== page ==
Stefano Baldini, Oxfam Director for South East Europe (including Serbia) who commissioned the report, said: "Refugees arriving in Europe must be treated with respect, and they have the right to protection. They should not have to experience brutality and xenophobia. These testimonies present a consistent picture of alleged incidents in Bulgaria. In light of the reported abuses, the European Union has to intervene and take concrete action to protect basic human rights within its borders."
Migrants and refugees arriving in Europe face uncertainty and many practical difficulties, from the lack of basic information about aid points and available services to the risks posed by human trafficking and migrant smuggling.
Oxfam's program aims to protect the rights and dignity of people on the move through support on the ground, information sharing activities and advocacy work. By interacting closely with local authorities, as well as monitoring them, Oxfam provides support to migrants and refugees, shore up local organizations providing assistance, and work to guarantee the protection these people need.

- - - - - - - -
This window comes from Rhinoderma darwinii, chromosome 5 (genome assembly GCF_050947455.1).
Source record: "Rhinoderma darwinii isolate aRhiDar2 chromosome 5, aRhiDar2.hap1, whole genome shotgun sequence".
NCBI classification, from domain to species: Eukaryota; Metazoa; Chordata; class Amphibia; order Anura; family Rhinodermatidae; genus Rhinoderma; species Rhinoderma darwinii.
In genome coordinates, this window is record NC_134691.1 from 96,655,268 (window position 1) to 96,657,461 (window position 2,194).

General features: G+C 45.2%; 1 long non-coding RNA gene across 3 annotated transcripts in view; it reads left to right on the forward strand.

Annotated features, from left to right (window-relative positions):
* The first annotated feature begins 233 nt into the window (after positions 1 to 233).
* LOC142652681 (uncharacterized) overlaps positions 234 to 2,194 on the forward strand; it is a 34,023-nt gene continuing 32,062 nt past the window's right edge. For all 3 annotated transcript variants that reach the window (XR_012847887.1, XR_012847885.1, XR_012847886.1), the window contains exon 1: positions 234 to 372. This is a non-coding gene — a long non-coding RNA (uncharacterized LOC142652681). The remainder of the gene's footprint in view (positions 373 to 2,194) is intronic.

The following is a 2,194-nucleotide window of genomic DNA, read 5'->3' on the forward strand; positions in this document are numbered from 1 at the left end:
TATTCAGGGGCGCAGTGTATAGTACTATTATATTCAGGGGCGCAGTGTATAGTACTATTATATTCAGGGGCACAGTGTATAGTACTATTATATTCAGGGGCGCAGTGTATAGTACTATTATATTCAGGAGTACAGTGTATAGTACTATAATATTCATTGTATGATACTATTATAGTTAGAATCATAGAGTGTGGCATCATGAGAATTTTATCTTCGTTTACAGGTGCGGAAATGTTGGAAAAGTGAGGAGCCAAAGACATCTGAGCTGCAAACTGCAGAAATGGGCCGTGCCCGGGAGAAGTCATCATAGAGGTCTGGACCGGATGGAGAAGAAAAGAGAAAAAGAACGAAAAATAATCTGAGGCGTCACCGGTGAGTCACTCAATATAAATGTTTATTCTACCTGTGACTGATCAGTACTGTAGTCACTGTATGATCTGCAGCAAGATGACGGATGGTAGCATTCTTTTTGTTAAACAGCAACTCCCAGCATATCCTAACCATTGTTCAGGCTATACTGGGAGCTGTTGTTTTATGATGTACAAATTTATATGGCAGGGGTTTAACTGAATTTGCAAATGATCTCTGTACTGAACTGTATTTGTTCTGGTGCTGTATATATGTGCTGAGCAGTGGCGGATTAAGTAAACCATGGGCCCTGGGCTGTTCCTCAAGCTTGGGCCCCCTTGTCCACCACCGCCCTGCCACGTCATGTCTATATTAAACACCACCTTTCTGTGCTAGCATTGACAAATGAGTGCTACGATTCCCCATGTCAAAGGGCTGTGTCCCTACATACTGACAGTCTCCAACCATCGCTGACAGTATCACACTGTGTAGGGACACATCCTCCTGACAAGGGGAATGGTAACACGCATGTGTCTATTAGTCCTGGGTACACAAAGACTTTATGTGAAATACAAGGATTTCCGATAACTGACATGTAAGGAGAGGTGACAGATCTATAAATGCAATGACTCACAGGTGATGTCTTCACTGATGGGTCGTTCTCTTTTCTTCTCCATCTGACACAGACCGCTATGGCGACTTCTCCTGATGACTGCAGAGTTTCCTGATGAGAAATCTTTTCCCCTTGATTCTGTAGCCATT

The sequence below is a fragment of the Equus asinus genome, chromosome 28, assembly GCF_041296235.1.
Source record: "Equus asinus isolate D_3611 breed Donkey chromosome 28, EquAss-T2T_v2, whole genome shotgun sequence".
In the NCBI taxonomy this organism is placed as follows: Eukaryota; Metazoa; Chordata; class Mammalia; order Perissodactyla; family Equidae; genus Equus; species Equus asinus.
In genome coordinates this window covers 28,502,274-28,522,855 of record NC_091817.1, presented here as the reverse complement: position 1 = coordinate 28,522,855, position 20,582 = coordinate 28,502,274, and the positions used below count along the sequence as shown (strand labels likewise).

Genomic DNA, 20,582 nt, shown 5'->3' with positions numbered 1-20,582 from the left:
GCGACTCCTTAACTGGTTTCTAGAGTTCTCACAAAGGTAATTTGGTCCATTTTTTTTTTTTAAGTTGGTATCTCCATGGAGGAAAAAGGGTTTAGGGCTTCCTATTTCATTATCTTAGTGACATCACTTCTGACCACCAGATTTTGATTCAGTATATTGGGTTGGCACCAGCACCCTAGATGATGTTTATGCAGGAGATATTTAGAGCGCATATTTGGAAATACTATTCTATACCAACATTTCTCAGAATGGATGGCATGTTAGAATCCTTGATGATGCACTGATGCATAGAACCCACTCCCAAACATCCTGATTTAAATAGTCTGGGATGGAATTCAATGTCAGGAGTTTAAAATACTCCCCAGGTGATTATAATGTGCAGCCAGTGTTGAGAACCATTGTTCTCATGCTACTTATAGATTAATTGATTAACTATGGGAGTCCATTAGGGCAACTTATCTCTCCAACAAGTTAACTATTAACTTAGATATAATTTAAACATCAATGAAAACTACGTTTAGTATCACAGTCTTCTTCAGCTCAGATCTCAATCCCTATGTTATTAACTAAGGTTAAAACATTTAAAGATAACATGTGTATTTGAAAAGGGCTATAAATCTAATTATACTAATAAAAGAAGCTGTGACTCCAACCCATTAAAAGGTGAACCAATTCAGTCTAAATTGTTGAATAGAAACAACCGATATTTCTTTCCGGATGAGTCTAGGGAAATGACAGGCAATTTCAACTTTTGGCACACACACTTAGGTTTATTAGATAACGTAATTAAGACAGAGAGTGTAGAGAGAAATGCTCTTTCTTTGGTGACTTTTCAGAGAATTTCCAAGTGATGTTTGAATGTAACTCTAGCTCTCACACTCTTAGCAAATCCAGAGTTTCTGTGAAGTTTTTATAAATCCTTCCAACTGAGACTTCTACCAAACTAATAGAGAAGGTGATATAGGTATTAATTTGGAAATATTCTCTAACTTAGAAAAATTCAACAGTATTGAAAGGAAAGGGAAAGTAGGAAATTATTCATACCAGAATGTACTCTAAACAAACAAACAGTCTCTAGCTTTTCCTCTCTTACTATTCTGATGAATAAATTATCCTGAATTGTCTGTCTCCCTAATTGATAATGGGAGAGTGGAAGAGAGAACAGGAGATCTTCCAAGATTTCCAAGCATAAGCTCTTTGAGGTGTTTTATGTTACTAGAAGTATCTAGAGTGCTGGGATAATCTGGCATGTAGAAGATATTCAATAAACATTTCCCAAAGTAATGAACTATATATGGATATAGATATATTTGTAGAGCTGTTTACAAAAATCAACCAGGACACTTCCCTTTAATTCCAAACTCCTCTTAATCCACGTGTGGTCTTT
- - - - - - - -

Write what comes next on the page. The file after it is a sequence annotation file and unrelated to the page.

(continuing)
Notes to Editors:
- Download the report here.
- The interviews were conducted with around twenty groups consisting of approximately 110 refugees in total. Their countries of origin include Afghanistan, Syria and Iraq. Refugees from Afghanistan were mostly of Pashto origin and refugees from Syria and Iraq were of Kurdish origin. The allegations are largely consistent and include extortion, robbing, physical violence, use of weapons, threats of deportation, and police dog attacks. The majority of these incidents happened in border areas, mainly at the border with Turkey, where many refugees experienced shootings and dog attacks. Refugees stated that Bulgarian police forced them to give up their valuables in order to not be detained for their illegal presence in the country. Several of them also spent some time in closed asylum centers near Sofia, Vrazhdebna or Busmantsi, and reported having been abused by the police and the centers' management. Similar incidents occurred likewise at the border with Serbia, but to a lesser extent.
- The Belgrade Center for Human Rights has the following recommendations for the Bulgarian authorities:
- The Bulgarian authorities should conduct a proper and independent investigation concerning refugees' allegations of ill-treatment at the hands of Bulgarian law enforcement personnel.
- The Bulgarian authorities should publicly condemn the alleged acts of ill-treatment of refugees and other categories of migrants and should emphasize that these cases will be properly investigated and sanctions taken where necessary
- The Bulgarian Ombudsman should be more involved in the monitoring of the status of refugees and other categories of migrants in Bulgaria.